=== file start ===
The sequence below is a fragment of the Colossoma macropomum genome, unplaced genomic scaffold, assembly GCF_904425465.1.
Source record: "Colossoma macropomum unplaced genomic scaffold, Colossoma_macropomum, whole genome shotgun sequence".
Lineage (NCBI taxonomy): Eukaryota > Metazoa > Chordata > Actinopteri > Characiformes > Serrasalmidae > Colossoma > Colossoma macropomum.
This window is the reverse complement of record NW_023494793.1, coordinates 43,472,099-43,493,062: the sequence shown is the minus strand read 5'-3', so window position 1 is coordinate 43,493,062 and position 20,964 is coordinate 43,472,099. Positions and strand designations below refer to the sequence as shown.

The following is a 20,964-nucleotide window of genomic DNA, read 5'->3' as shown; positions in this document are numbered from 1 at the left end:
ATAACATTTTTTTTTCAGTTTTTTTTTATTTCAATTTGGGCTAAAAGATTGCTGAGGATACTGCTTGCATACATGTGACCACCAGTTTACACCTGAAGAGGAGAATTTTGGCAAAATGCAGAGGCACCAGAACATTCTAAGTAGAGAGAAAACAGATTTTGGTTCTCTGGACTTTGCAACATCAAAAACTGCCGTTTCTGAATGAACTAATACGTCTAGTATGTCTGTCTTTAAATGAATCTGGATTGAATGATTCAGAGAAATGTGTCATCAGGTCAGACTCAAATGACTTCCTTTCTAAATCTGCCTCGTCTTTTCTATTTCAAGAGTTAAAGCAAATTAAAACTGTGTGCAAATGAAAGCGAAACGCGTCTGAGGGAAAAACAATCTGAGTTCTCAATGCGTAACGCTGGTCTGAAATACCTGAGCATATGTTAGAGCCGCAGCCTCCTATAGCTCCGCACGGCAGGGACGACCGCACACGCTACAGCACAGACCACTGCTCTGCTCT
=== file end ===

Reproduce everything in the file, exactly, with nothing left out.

The sequence below is a fragment of the Colossoma macropomum genome, unplaced genomic scaffold, assembly GCF_904425465.1.
Source record: "Colossoma macropomum unplaced genomic scaffold, Colossoma_macropomum, whole genome shotgun sequence".
Lineage (NCBI taxonomy): Eukaryota > Metazoa > Chordata > Actinopteri > Characiformes > Serrasalmidae > Colossoma > Colossoma macropomum.
This window is the reverse complement of record NW_023494793.1, coordinates 43,472,099-43,493,062: the sequence shown is the minus strand read 5'-3', so window position 1 is coordinate 43,493,062 and position 20,964 is coordinate 43,472,099. Positions and strand designations below refer to the sequence as shown.

The following is a 20,964-nucleotide window of genomic DNA, read 5'->3' as shown; positions in this document are numbered from 1 at the left end:
ATAACATTTTTTTTTCAGTTTTTTTTTATTTCAATTTGGGCTAAAAGATTGCTGAGGATACTGCTTGCATACATGTGACCACCAGTTTACACCTGAAGAGGAGAATTTTGGCAAAATGCAGAGGCACCAGAACATTCTAAGTAGAGAGAAAACAGATTTTGGTTCTCTGGACTTTGCAACATCAAAAACTGCCGTTTCTGAATGAACTAATACGTCTAGTATGTCTGTCTTTAAATGAATCTGGATTGAATGATTCAGAGAAATGTGTCATCAGGTCAGACTCAAATGACTTCCTTTCTAAATCTGCCTCGTCTTTTCTATTTCAAGAGTTAAAGCAAATTAAAACTGTGTGCAAATGAAAGCGAAACGCGTCTGAGGGAAAAACAATCTGAGTTCTCAATGCGTAACGCTGGTCTGAAATACCTGAGCATATGTTAGAGCCGCAGCCTCCTATAGCTCCGCACGGCAGGGACGACCGCACACGCTACAGCACAGACCACTGCTCTGCTCT